From Samhain To Dark Night: Halloween
There is, one feels, still a sense in Majorca that Halloween isn't really anything to do with Majorca. Natives of a certain tradition look on aghast as supermarkets mount displays of ghoulish costumes, secure in a belief that it is all a terrifying Anglo-Saxon import running amok in the invention of customs - commercialised ones in particular. So while the ubiquitous DJ Juan Campos will tonight be trawling his database in search of witch-themed tunes with which to bedevil Son Amar's already wicked Vampirika, the hardy traditionalists will be sticking to the view that witches only emerge in Majorca on one of the two nights of fire in January and June.
One doesn't really need reminding that the Anglo-Saxon angle isn't entirely accurate. It was the Celts who started it all and Christianity eventually got round to borrowing All Hallows' Eve from the Scots. Whatever ancient Celtic blood may still circulate in the veins of Majorcans, it has been diluted by many, many centuries of cultural solution. As prehistoric Majorca owed something to migrant Celtic tribes, then there is a loose - very loose - family connection to the Scots.
The distance of millennia, however, has meant that the correct version of a Majorca 31 October is its function as the eve of All Saints. While there are examples of paganism that can be said to survive, albeit highly modified, in certain Majorcan traditions, an acknowledgement of Halloween isn't one of them. In Christian terms, All Saints' Eve was a necessary precursor to the Christian invention of All Saints' Day (some time in the fourth century, or so it would seem). But in a way, given a Majorcan fascination for the demonic and a dark side, Halloween's pagan origins would fit nicely. The Celtic winter started with Samhain (1 November insofar as there was a 1 November), so the eve of Samhain was the occasion for sacrifice and for allowing the souls of the dead to return to their earthly homes, the connection having been made between the death of summer and human death.
As an aside, it is interesting that 1 November in Majorca should now represent the official start of the winter tourism season, given that 31 October is the final day of the official summer season. But let's not dwell on the Day of the Dead being a metaphor for tourism's low period of the year. And in any event, the Day of the Dead isn't 1 November; it is 2 November, All Souls' Day.
It is perhaps easier to consider Halloween as part of the three-day Allhallowtide, given the degree to which the dead are the common theme and can move from one day to the other. Tradition thus decrees, for instance, the legacy of the "pa dels morts", the bread of the dead. It has been noted that the placing of bread on a tomb on All Souls' Day was a custom from at least the mid-fourteenth century. "Panetets de mort" have over the centuries ceased to be bread-based and have been transformed into something tastier - and sweeter. Rosaries of sweets that can include chocolate coins, marzipan and what have you seem to have their origins in these distant-time panetets, which were strung together like beads. Having a hole to allow them to be held together may also explain the preference for bunyol doughnuts with a hole in the middle over the Allhallowtide festivities.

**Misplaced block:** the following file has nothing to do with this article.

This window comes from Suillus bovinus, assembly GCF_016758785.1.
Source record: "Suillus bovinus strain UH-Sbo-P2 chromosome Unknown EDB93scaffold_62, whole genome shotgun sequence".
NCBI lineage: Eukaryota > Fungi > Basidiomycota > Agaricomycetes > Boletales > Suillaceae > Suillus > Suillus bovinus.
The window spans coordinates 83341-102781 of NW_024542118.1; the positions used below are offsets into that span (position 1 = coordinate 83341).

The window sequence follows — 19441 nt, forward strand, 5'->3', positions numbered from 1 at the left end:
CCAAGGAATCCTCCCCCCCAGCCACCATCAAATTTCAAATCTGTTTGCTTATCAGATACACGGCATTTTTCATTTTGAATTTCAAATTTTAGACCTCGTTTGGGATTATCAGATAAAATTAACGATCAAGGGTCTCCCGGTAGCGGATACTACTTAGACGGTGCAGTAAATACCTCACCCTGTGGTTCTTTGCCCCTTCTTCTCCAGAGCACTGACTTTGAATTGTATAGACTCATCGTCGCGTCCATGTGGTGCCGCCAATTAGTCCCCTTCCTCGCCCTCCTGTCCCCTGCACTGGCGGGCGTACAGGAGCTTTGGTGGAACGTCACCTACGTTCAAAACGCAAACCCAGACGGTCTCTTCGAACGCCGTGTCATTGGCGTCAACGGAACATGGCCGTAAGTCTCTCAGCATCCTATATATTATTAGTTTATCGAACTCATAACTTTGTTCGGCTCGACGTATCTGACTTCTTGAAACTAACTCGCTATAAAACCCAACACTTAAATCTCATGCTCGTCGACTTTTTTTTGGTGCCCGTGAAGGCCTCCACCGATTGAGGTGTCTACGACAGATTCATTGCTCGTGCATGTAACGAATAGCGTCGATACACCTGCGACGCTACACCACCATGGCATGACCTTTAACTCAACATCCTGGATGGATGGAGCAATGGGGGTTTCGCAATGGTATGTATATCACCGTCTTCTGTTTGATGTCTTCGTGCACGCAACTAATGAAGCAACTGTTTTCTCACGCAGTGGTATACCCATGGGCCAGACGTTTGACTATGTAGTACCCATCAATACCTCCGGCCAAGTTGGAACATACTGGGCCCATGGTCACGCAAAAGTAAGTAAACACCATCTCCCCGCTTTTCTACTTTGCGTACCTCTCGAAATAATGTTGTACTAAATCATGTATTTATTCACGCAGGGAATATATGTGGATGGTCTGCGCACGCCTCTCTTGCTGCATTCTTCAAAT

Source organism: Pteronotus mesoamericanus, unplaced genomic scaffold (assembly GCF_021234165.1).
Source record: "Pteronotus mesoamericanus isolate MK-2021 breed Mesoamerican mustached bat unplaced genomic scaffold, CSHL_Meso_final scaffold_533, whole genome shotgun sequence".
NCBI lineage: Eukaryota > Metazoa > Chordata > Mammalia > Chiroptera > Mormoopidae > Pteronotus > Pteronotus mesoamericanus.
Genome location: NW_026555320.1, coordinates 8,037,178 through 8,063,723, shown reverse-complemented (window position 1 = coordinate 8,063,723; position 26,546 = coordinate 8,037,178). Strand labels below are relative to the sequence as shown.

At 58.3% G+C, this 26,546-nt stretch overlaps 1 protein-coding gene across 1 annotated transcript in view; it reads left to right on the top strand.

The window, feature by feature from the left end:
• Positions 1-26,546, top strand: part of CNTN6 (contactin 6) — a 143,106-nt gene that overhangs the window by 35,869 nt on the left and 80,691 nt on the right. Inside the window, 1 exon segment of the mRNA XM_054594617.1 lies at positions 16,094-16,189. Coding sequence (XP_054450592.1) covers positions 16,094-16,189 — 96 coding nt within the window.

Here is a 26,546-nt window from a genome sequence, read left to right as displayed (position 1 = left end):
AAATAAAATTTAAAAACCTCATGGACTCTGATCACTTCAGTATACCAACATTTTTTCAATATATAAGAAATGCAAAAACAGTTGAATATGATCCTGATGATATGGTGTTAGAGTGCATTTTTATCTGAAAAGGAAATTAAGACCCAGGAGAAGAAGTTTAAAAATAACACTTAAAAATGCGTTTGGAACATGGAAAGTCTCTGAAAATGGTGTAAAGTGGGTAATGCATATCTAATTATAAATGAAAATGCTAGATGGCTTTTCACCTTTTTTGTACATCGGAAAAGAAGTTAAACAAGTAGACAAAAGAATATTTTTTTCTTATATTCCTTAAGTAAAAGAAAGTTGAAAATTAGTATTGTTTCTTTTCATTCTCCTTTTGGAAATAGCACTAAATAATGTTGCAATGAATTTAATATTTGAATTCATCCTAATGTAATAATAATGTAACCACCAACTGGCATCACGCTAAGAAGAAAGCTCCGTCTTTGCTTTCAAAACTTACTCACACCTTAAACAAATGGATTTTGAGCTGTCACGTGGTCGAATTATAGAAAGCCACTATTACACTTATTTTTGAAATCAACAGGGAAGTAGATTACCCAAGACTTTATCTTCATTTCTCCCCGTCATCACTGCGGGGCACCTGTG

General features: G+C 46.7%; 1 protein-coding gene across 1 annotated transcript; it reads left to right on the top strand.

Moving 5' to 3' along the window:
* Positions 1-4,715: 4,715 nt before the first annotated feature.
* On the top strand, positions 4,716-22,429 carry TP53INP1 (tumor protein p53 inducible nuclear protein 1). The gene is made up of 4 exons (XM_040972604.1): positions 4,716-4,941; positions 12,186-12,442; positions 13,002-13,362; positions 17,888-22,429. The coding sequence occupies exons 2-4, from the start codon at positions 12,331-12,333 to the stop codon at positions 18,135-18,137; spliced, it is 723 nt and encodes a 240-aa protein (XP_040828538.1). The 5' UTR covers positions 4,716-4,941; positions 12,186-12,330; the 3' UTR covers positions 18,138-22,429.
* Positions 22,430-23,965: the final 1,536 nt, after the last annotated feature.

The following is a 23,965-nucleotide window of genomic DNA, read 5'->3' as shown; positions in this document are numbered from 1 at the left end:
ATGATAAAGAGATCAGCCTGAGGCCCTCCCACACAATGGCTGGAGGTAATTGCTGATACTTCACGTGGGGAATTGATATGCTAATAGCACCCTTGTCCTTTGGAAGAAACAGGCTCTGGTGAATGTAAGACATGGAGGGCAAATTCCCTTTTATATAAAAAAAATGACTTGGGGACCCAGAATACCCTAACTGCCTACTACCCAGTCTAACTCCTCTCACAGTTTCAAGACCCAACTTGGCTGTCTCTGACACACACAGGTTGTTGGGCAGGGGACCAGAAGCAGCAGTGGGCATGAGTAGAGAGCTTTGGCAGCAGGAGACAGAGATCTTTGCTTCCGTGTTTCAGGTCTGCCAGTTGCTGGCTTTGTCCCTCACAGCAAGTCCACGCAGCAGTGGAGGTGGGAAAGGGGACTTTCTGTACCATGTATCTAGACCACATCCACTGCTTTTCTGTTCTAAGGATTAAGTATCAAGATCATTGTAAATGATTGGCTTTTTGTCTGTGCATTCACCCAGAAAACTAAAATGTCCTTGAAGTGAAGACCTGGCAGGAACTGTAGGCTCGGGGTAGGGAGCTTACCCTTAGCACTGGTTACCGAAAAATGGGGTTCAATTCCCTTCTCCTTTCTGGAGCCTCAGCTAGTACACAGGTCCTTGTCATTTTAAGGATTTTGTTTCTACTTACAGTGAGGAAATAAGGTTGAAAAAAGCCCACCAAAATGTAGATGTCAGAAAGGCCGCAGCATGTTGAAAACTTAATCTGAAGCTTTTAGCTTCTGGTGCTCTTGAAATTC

That grand oracle of all things Majorcan and Balearic, the Archduke Louis Salvador, does perhaps provide one of the better insights into how Halloween was in the final years of the nineteenth century. Or rather, wasn't. He confirms the view that not a lot was ever made of All Hallows' Eve, but the rest of Allhallowtide was a different matter. On All Souls' Day, noted the Archduke, "it is a general custom to hear at least one mass for the souls of deceased relatives and to visit the cemetery where candles are lit on many graves".
The Archduke in fact made quite a study of the treatment of death and the dead in Majorca, which is probably a story for another time. Suffice it to say that he wouldn't have encountered the "Nit Fosca", a recent tradition which - as far as I can make out - is confined to Pollensa.
"Nit fosca (de l'ànima)" means the dark night (of the soul). In its strictest form, it refers to a spiritual crisis along the journey to the union with God. I can't say for certain that this is where they got hold of the title in Pollensa, but "nit fosca" is nevertheless appropriate enough for modern-day ghoulishness at Halloween. And yes, on Halloween, they have a dark night - a night of terror. This is for young and old, and the old (fifteen years or older) take their turn in indulging in this terror from half nine until midnight. Such is the terror, one is advised, that it is not an event recommended for those with a heart condition.
Just as well to be forewarned, one supposes. There are enough dead as it is at this time of year.
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